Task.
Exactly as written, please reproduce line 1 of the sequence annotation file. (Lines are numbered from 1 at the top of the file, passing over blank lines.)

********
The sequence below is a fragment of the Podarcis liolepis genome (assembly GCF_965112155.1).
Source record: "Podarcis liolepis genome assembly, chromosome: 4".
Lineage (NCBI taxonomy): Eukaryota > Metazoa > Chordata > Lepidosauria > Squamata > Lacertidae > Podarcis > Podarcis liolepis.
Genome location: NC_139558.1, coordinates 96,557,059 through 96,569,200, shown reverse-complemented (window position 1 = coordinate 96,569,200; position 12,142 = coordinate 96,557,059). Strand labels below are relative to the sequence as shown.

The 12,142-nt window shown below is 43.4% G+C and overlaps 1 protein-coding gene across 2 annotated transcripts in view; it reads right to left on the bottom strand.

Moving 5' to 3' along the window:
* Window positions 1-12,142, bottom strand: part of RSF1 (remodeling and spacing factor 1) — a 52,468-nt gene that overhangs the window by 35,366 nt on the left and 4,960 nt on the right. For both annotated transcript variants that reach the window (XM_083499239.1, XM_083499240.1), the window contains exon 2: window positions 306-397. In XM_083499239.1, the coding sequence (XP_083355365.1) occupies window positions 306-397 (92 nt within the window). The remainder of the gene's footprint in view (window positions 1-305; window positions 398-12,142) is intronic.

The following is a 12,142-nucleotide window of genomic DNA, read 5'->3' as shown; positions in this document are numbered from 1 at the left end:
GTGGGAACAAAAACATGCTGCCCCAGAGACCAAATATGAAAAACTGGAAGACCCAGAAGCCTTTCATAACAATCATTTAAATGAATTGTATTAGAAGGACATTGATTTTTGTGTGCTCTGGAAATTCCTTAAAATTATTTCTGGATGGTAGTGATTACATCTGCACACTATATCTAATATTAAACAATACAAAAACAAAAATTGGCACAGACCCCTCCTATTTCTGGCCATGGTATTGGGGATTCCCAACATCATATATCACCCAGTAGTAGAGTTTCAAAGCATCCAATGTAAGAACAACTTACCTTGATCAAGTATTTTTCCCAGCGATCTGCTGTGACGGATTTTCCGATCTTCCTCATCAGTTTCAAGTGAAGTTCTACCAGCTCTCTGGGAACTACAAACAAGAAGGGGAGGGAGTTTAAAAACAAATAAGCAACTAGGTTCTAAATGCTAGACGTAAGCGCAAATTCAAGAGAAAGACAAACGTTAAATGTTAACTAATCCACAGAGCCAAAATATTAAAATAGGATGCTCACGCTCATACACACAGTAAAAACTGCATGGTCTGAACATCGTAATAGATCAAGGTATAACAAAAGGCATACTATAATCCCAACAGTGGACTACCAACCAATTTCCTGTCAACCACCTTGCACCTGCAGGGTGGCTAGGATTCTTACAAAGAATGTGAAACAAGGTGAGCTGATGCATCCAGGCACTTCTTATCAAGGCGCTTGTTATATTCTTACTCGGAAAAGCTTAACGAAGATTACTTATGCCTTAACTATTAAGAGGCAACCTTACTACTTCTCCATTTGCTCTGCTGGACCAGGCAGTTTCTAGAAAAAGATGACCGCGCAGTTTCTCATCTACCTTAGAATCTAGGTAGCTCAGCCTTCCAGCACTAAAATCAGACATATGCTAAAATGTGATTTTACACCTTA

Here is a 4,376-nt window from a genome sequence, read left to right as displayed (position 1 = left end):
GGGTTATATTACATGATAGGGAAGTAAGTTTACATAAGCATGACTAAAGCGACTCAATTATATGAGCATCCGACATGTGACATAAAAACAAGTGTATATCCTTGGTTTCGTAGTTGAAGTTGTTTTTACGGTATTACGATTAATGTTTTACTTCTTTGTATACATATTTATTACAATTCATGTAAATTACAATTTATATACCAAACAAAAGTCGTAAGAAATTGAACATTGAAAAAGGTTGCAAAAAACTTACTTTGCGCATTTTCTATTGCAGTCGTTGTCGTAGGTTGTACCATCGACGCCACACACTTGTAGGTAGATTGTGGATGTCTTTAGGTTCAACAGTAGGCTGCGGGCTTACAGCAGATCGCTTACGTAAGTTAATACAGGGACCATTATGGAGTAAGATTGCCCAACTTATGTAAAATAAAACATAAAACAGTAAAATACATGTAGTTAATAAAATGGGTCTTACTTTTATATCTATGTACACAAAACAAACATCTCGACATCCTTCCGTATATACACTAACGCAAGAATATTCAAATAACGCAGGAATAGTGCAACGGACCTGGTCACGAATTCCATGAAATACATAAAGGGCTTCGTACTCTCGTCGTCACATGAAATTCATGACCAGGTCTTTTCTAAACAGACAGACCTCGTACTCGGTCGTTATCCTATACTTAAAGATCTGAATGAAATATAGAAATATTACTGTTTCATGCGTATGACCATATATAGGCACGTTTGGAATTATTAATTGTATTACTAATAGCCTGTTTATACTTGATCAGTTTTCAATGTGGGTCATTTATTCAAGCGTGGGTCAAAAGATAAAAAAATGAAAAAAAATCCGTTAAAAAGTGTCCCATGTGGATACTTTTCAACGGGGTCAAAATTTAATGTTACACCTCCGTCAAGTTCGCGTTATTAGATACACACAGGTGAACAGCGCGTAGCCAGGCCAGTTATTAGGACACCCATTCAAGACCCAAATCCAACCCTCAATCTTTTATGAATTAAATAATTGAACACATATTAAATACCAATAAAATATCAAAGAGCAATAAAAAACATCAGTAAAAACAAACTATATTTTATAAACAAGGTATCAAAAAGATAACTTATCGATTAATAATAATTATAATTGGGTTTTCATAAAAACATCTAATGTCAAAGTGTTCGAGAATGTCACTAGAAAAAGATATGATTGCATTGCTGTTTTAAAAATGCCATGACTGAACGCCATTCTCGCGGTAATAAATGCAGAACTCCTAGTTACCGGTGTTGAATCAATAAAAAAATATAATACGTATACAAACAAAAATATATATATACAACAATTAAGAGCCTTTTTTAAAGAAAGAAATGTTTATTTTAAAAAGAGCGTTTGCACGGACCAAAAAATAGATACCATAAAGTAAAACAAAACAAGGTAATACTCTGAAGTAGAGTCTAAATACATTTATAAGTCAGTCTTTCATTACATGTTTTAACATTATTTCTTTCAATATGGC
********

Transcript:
The sequence below is a fragment of the Podarcis liolepis genome (assembly GCF_965112155.1).